MSM are not necessarily only homosexual practicing men; the term describes behaviours rather than a group of men (2). This includes men who are bisexual, identify themselves as gay, heterosexual (some of whom are married) or men who have practised MSM but do not necessarily consider themselves homosexual or bisexual (3). This group, or behavioural pattern, is gaining a great deal of attention regarding their vulnerability towards HIV infection and the associated high HIV infection rate. The primary problem that arises from the broad spectrum of gender identities held by MSM is the fact that many of these men do not consider themselves homosexual or bisexual (4), which therefore influences their gender identity and often leads to more risk taking behaviour regarding their sexual interactions with other men and also women.
Gender identity is our psychological and social sense of who we are, regardless of sexual organs. Therefore, a male can see himself as more feminine and may partake in a homosexual relationship to express this urge. Gender identity includes sexual preferences, however there seems to be a discontinuity between how some men see themselves (as heterosexual males, for example) and how they act (by partaking in homosexual behaviour, for example). This discontinuity, which also influences the gender identity of these males, may also be spurred by the cultural “grounds that homosexuality is an evil that (is) contrary to traditional cultures and values” (5).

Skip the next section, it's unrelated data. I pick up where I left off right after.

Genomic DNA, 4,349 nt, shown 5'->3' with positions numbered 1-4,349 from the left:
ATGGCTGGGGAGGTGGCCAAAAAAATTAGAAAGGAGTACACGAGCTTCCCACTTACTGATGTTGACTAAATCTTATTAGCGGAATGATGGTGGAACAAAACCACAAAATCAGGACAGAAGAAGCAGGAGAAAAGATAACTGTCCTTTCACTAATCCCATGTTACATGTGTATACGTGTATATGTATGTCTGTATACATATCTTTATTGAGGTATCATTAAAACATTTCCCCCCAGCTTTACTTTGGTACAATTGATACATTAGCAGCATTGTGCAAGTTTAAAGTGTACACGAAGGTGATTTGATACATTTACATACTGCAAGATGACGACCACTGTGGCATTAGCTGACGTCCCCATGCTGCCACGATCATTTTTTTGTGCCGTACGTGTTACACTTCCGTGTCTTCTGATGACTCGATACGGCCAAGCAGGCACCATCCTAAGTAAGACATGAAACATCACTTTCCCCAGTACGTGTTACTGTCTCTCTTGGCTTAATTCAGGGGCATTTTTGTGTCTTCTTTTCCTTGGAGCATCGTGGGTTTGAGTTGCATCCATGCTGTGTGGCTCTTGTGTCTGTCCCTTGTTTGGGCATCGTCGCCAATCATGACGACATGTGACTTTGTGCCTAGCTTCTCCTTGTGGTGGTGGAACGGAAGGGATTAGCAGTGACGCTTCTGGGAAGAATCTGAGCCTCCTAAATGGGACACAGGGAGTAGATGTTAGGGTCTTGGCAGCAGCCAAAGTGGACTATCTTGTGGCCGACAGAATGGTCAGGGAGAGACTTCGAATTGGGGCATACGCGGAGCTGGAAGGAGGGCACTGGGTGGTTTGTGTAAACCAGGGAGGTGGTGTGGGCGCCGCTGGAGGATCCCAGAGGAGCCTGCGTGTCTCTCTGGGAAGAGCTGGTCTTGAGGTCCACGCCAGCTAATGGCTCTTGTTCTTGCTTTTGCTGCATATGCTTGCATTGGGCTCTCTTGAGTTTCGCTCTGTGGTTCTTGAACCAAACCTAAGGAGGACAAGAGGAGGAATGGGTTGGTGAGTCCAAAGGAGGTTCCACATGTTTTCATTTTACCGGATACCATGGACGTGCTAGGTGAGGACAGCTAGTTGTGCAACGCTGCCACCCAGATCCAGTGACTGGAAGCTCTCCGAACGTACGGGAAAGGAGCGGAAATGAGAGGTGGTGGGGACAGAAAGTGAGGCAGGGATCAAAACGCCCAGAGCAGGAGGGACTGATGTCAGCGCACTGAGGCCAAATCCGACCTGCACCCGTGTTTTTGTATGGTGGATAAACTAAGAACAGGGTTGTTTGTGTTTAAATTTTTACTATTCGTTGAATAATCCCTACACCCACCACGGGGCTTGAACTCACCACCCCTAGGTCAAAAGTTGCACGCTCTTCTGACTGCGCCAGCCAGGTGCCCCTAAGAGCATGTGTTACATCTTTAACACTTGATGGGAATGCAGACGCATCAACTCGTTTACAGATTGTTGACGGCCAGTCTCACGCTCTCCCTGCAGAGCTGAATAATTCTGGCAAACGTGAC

Gender Identity and Sexual Risk Taking Behaviour
A recent study in Nairobi, examining MSM and risk-taking behaviour, identified three common themes regarding the men’s experiences: emerging group identity; context of sexual risk-taking; and low health care utilisation. This study indicated that MSM men who engage in high risk sexual behaviour perceive themselves to be marginalised, perceive power differentials with a sexual partner based on age and wealth and fear identity disclosure.
These results were obtained from a variety of men who self-identified as MSM. However, where some of them were openly practicing MSM behaviour, others did not disclose this information to others and some, in fact, were even married to females. The study shows that the individual gender identities of MSM are influenced by politics, culture and even economics. The men that see themselves as the masculine partner (due to age, money etc.) negotiate condom usage, are usually more promiscuous and have more sexual partners than their more passive partners. The passive or ‘feminine’ males are more likely to submit to the masculine partner and therefore also engage in risky sexual behaviour.